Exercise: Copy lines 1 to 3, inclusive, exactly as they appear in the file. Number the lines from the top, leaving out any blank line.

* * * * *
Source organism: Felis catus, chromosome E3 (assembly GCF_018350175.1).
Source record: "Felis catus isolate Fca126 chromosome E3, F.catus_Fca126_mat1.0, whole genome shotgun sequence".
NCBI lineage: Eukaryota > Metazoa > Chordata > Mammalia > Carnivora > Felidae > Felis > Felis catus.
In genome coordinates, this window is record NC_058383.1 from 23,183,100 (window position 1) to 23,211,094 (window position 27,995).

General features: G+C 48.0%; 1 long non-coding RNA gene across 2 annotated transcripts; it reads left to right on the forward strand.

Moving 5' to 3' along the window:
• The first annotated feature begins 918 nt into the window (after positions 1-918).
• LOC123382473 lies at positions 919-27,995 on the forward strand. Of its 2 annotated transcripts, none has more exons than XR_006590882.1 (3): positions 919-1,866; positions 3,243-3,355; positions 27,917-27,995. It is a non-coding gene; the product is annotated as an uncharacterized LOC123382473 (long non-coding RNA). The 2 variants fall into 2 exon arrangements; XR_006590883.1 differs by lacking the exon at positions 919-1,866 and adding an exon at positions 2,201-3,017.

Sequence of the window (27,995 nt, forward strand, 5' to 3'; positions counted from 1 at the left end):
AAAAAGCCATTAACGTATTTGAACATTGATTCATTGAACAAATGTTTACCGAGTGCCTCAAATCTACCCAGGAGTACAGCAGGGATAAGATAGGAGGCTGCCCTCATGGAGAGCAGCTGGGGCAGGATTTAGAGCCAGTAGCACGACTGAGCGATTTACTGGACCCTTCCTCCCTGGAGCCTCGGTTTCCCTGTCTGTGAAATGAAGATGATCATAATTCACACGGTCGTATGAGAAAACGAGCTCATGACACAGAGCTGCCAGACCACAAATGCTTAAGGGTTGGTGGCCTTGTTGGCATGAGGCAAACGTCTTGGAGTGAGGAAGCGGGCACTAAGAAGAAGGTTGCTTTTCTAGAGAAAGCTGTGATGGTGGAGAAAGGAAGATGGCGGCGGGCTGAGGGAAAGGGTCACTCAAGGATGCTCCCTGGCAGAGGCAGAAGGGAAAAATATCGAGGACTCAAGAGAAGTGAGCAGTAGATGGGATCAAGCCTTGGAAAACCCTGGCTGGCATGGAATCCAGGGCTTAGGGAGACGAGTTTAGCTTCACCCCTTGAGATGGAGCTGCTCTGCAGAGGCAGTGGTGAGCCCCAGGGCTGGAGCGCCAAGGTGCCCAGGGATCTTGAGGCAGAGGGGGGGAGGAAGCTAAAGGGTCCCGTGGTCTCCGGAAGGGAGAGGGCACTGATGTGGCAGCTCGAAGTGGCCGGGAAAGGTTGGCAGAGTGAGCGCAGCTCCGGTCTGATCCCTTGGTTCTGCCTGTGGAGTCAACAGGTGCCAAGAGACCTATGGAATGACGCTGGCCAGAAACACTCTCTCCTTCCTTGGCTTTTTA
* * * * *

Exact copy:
Source organism: Felis catus, chromosome E3 (assembly GCF_018350175.1).
Source record: "Felis catus isolate Fca126 chromosome E3, F.catus_Fca126_mat1.0, whole genome shotgun sequence".
NCBI lineage: Eukaryota > Metazoa > Chordata > Mammalia > Carnivora > Felidae > Felis > Felis catus.